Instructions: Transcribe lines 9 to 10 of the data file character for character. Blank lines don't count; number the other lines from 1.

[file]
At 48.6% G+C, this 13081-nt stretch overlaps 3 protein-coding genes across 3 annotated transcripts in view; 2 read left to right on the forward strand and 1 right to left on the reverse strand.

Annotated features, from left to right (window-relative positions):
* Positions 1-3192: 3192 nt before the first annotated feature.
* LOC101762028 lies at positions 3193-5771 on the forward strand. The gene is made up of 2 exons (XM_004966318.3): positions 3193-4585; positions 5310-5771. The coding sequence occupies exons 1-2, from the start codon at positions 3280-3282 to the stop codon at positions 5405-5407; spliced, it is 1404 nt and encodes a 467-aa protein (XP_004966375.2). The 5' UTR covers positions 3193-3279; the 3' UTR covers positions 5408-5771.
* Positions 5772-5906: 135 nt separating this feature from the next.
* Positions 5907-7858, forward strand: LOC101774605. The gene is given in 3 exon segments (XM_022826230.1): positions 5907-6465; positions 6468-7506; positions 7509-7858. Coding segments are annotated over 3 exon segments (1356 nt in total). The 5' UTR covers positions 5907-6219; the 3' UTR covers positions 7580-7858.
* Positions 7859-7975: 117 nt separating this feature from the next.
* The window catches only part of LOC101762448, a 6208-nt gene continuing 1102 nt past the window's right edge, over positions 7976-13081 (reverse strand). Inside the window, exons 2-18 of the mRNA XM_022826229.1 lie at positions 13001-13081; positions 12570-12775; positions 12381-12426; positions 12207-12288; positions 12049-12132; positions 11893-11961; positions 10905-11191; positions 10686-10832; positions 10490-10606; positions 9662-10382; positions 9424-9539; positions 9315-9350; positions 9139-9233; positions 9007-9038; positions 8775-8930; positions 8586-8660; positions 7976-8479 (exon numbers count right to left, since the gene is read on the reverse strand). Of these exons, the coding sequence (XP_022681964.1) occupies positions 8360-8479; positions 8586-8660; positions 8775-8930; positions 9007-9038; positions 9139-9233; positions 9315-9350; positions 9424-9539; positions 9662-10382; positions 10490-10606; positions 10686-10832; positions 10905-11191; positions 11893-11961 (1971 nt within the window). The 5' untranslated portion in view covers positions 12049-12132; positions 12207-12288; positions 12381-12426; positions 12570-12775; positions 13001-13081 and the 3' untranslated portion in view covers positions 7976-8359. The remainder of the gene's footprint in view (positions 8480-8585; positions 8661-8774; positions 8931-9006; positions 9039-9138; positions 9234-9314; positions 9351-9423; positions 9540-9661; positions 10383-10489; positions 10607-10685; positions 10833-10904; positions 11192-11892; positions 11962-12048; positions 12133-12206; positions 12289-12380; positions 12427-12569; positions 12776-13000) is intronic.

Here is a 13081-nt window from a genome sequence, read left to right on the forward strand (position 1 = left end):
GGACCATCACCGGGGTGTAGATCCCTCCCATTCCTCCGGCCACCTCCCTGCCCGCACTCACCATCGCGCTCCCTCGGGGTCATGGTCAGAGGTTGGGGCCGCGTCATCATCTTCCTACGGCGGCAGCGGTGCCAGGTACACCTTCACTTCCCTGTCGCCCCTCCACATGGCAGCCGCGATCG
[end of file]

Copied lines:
Here is a 13081-nt window from a genome sequence, read left to right on the forward strand (position 1 = left end):
GGACCATCACCGGGGTGTAGATCCCTCCCATTCCTCCGGCCACCTCCCTGCCCGCACTCACCATCGCGCTCCCTCGGGGTCATGGTCAGAGGTTGGGGCCGCGTCATCATCTTCCTACGGCGGCAGCGGTGCCAGGTACACCTTCACTTCCCTGTCGCCCCTCCACATGGCAGCCGCGATCG